Beat writer Q&A: Orange and White’s Marcel Louis-Jacques discusses Clemson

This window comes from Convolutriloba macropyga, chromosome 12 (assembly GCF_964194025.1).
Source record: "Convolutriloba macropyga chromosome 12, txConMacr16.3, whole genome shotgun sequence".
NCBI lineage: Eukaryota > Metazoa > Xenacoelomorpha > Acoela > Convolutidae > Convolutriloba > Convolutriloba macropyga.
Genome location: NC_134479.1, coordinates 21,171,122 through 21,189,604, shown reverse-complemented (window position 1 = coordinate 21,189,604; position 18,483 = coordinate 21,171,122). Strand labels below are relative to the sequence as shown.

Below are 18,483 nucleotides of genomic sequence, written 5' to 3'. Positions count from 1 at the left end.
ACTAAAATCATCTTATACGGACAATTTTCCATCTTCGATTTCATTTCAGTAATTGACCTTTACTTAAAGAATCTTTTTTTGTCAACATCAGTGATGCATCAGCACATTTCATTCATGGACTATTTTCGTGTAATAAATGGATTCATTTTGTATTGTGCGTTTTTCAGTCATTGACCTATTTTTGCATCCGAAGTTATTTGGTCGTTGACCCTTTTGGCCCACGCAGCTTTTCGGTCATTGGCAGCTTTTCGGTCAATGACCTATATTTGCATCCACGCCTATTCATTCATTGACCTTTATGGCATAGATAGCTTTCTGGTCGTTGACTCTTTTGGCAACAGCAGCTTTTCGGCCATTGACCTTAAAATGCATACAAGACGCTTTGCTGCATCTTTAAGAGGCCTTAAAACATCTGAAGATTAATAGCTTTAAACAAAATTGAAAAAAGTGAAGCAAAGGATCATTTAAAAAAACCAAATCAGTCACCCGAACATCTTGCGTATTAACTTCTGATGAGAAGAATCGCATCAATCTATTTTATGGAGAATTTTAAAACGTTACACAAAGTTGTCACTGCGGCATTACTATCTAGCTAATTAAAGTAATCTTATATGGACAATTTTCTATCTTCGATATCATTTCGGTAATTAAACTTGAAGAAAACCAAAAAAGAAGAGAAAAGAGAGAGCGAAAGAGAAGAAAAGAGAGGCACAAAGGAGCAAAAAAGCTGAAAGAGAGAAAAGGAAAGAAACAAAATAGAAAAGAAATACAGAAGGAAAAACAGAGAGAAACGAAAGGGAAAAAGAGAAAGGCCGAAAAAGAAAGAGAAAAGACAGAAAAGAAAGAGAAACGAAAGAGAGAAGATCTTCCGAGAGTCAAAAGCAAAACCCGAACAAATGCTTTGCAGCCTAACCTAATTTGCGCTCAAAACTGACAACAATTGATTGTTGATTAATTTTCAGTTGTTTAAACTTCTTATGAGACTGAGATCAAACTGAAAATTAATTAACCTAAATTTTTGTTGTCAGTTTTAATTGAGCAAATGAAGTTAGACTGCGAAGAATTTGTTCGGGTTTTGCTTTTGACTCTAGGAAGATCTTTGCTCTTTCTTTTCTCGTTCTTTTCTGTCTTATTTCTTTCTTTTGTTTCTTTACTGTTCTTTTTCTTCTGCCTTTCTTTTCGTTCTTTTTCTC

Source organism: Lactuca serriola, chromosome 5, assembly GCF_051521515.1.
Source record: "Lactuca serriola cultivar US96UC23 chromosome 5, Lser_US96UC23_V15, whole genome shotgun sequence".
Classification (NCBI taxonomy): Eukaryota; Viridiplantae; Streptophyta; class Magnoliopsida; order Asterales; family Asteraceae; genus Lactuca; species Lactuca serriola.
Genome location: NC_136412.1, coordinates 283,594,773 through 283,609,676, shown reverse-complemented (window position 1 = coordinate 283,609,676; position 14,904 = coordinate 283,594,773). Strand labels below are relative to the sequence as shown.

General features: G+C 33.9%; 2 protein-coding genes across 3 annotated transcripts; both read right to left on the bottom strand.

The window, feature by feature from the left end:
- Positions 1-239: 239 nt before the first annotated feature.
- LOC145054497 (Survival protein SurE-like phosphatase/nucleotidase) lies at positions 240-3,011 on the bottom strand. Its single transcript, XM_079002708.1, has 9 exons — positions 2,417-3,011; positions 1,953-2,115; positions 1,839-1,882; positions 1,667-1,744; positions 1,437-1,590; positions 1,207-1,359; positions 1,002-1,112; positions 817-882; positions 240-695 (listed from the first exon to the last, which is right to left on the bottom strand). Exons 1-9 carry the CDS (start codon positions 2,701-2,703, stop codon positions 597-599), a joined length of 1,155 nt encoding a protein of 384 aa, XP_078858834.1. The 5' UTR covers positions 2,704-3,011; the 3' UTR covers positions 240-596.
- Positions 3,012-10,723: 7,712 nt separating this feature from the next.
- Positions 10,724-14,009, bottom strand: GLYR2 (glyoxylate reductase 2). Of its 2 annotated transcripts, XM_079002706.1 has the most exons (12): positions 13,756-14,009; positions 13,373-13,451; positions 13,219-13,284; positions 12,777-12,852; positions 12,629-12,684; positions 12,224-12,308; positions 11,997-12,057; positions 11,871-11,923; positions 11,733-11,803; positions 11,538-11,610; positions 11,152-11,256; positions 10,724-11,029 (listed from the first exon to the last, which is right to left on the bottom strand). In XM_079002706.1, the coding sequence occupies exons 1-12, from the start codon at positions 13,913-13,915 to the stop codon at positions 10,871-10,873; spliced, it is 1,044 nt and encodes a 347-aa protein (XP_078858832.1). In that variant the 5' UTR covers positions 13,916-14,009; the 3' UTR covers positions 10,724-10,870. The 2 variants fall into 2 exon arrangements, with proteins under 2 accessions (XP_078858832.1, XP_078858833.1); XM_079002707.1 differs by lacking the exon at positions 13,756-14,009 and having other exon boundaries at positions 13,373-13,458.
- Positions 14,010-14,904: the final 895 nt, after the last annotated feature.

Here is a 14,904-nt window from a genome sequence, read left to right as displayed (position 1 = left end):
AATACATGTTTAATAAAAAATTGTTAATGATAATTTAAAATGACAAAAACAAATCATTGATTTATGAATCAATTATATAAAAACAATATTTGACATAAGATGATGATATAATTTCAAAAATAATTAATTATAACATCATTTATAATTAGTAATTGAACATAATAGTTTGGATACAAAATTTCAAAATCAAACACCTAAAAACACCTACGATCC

first_imgSyracuse (4-0, 1-0 Atlantic Coast) will match up with Clemson (4-0, 1-0), a team it upset last season when the Tigers were the No. 2 team in the country. Last week, the Orange dominated UConn, 51-21, and the Orange enters the fifth week of the season undefeated for the first time since 1991.To get some insight on the Tigers, The Daily Orange spoke to Orange and White’s Marcel Louis-Jacques.The Daily Orange: What’s the vibe of the team been like after Trevor Lawrence being announced the starter, and now with Kelly Bryant announcing his transfer?Marcel Louis-Jacques: We haven’t gotten any chance to speak the team since he announced he’s transferring but, I think we broke the news to a couple of them on Monday. And there was a little sense of just a “Oh OK,” kind of surprise. But then was quickly you know right back to business. I think Tee Higgins (Clemson wide receiver) even said something along the lines of, “It’s my job to go out there and catch the ball.” So I don’t think that publicly we’re going to get much reaction from anybody on the team. But within the program, Kelly is really well liked and really well respected. So you know with an emotional game like this coming up, I know it’s Week 4 and it had to happen or it’s Week 4 and it had to happen right now, but you know it really couldn’t be worse timing.The D.O.: What have you seen from Lawrence through four games? Was he the clear-cut starter?AdvertisementThis is placeholder textM.L-J: He’s lived up to the hype for the most part. (Texas) A&M, I feel like people remember his first pass of the game that 64-yard touchdown but his drives pretty much stalled out the rest of the way from there. So if you had to point to a concern with this kid, it’s OK in Clemson’s toughest game of the year, on the road, he kind of faltered out a little bit. But, I mean, after the Georgia Tech it was just clear that he deserved the first opportunity in the following week. And Dabo (Swinney) previously told us that if there were going to be a change, that would all see. It would be obvious. And I think Trevor really made it obvious in Week 4.The D.O.: Are the four defensive linemen (Clelin Ferrell, Christian Wilkins, Austin Bryant and Dexter Lawrence) as good as advertised?M.L-J: Yeah they are. I mean you look at the game film, especially against Georgia Tech. Yeah, the Jackets couldn’t get any sort of leverage. And part of that is, I think, these are guys who have been here two, three, four years, they’re used to that cut blocking scheme. So after that initial push, it was really a whole lot of nothing for Georgia Tech. They were living in the backfield against Texas A&M as well, I mean there were some missed holding calls. I’ll give fans some credit there. I’ve seen the pictures, I’ve seen the film, there were some blown calls. The reason why they were lit up threw the air was not because there was no pressure on Kellen Mond, it was the coverage. It was the defensive backfield. They’ve got to feed off each other to be successful and so far the front has held their hand of the bargain and we’ve kind of yet to see if that secondary can leave up to its.The D.O.: Who’s a player on Clemson SU fans might not know but will after Saturday?M.L-J: Well it depends on how many Clemson highlights you watch but … on offense it’s gotta be Justyn Ross. The kids got six catches and three of them are for touchdowns. He’s 6’4, 210 true freshman and when he gets on the field with Tee Higgins it’s really hard to put all your attention on just one of them. They’re similar builds and they’re both guys that go get the ball. But Ross just seems to get open. His touchdowns, most of them are just wide open. It’s like how do you lose this guy that’s 6-foot-4.The D.O.: Who wins and why?M.L-J: I’ve got Clemson winning. I know the emotion is high, and obviously Syracuse is coming in very confident but ultimately there is too much talent on both sides of the ball back. Syracuse is essentially playing the same exact Clemson thing as last year, minus the three guys or maybe four or five guys. That and I really believe after watching four games that Trevor Lawrence is the real deal. You can’t fake that feeling. Playing at home with these emotions riding high, that it’s just not going to be that close. I think I had Clemson 42-21. I like Syracuse. I just don’t think it’s happening. And I don’t think it’s happening for most teams that play Clemson this season. Comments Published on September 27, 2018 at 8:44 pm Facebook Twitter Google+last_img read more